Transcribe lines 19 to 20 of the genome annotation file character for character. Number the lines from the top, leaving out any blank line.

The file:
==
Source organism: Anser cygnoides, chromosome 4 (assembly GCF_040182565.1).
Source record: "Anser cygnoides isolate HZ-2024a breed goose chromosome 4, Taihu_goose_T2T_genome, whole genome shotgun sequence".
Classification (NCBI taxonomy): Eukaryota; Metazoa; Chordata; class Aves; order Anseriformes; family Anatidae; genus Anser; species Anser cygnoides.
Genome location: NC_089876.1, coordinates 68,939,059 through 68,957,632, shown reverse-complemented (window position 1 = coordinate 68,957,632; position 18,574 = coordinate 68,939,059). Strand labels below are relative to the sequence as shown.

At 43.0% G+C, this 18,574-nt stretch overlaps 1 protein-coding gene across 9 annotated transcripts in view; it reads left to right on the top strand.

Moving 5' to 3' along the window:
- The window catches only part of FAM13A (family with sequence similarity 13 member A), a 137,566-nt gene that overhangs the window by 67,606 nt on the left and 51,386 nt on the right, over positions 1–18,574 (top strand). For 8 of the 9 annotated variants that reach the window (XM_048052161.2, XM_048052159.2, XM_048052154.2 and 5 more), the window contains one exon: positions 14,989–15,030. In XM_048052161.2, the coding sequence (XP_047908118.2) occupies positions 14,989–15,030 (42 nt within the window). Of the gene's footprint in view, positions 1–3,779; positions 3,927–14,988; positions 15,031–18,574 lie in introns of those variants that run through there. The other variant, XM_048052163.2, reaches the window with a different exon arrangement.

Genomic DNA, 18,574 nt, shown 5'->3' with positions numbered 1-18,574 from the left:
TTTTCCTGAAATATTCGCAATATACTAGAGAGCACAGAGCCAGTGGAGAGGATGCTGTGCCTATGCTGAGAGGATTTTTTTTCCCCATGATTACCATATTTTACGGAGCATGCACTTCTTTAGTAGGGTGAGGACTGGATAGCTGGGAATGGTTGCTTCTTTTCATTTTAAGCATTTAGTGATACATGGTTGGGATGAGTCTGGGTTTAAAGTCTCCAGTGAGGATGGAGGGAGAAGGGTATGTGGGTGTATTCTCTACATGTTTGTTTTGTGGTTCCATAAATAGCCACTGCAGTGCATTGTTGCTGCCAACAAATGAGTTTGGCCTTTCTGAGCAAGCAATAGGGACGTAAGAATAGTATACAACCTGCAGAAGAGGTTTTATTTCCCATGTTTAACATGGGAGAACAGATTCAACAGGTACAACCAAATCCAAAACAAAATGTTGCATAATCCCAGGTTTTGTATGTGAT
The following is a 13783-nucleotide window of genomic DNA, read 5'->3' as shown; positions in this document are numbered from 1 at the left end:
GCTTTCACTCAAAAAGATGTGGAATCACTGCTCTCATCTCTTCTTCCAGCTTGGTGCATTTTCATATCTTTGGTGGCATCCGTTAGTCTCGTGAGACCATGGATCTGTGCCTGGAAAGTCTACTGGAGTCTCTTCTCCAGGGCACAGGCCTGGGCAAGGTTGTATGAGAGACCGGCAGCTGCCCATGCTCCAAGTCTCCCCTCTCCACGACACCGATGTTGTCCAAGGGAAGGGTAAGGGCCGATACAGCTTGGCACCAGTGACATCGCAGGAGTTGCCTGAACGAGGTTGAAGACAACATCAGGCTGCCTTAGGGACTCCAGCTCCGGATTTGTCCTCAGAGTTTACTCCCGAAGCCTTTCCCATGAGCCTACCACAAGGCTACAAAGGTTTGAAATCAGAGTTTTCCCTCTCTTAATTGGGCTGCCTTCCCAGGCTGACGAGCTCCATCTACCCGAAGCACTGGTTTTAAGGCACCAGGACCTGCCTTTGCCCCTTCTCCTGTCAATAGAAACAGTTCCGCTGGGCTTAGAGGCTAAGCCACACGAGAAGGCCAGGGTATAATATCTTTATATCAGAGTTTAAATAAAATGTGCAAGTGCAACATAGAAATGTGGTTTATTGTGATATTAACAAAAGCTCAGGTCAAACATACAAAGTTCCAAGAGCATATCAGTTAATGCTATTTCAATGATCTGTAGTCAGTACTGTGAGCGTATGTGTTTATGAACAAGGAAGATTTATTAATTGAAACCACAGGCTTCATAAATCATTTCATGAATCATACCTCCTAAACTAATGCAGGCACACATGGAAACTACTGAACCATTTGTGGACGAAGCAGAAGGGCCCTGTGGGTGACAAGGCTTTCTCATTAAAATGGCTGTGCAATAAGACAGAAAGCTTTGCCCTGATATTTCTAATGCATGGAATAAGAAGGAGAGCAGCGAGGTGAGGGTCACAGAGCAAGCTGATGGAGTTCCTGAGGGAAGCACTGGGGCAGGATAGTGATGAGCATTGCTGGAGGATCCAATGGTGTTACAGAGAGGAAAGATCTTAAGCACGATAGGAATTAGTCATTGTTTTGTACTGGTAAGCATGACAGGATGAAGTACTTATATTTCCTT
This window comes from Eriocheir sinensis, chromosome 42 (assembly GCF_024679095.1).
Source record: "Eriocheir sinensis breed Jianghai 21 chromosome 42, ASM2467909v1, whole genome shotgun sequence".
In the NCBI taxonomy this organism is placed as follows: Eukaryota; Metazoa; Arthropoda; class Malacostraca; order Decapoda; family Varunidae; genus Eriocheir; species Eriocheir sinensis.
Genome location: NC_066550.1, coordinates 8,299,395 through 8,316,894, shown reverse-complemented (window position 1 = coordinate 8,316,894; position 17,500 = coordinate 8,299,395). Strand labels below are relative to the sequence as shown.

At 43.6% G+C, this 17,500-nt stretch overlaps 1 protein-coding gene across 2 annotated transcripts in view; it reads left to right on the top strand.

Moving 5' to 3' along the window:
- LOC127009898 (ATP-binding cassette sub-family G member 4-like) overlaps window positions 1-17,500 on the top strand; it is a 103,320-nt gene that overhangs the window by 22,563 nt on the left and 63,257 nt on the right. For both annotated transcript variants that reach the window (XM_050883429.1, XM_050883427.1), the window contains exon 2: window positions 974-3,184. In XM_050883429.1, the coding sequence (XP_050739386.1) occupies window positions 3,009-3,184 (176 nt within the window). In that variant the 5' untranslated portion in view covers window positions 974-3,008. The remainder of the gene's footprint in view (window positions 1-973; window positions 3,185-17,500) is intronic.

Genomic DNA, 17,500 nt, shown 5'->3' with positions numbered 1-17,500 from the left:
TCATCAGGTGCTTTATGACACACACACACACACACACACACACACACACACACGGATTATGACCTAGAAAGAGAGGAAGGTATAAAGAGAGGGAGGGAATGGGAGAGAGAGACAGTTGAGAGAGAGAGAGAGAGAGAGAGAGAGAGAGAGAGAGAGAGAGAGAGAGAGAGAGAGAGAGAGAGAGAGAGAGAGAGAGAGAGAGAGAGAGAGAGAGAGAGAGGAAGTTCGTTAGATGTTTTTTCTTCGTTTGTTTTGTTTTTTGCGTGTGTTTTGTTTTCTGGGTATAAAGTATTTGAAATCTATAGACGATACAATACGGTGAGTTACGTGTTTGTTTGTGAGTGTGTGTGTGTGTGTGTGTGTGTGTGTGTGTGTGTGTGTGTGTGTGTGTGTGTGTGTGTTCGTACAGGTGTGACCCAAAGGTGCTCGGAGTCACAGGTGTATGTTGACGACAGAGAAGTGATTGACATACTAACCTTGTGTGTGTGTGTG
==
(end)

Genomic DNA, 17,500 nt, shown 5'->3' with positions numbered 1-17,500 from the left:
TCATCAGGTGCTTTATGACACACACACACACACACACACACACACACACACACGGATTATGACCTAGAAAGAGAGGAAGGTATAAAGAGAGGGAGGGAATGGGAGAGAGAGACAGTTGAGAGAGAGAGAGAGAGAGAGAGAGAGAGAGAGAGAGAGAGAGAGAGAGAGAGAGAGAGAGAGAGAGAGAGAGAGAGAGAGAGAGAGAGAGAGAGAGAGAGAGGAAGTTCGTTAGATGTTTTTTCTTCGTTTGTTTTGTTTTTTGCGTGTGTTTTGTTTTCTGGGTATAAAGTATTTGAAATCTATAGACGATACAATACGGTGAGTTACGTGTTTGTTTGTGAGTGTGTGTGTGTGTGTGTGTGTGTGTGTGTGTGTGTGTGTGTGTGTGTGTGTGTGTGTGTTCGTACAGGTGTGACCCAAAGGTGCTCGGAGTCACAGGTGTATGTTGACGACAGAGAAGTGATTGACATACTAACCTTGTGTGTGTGTGTG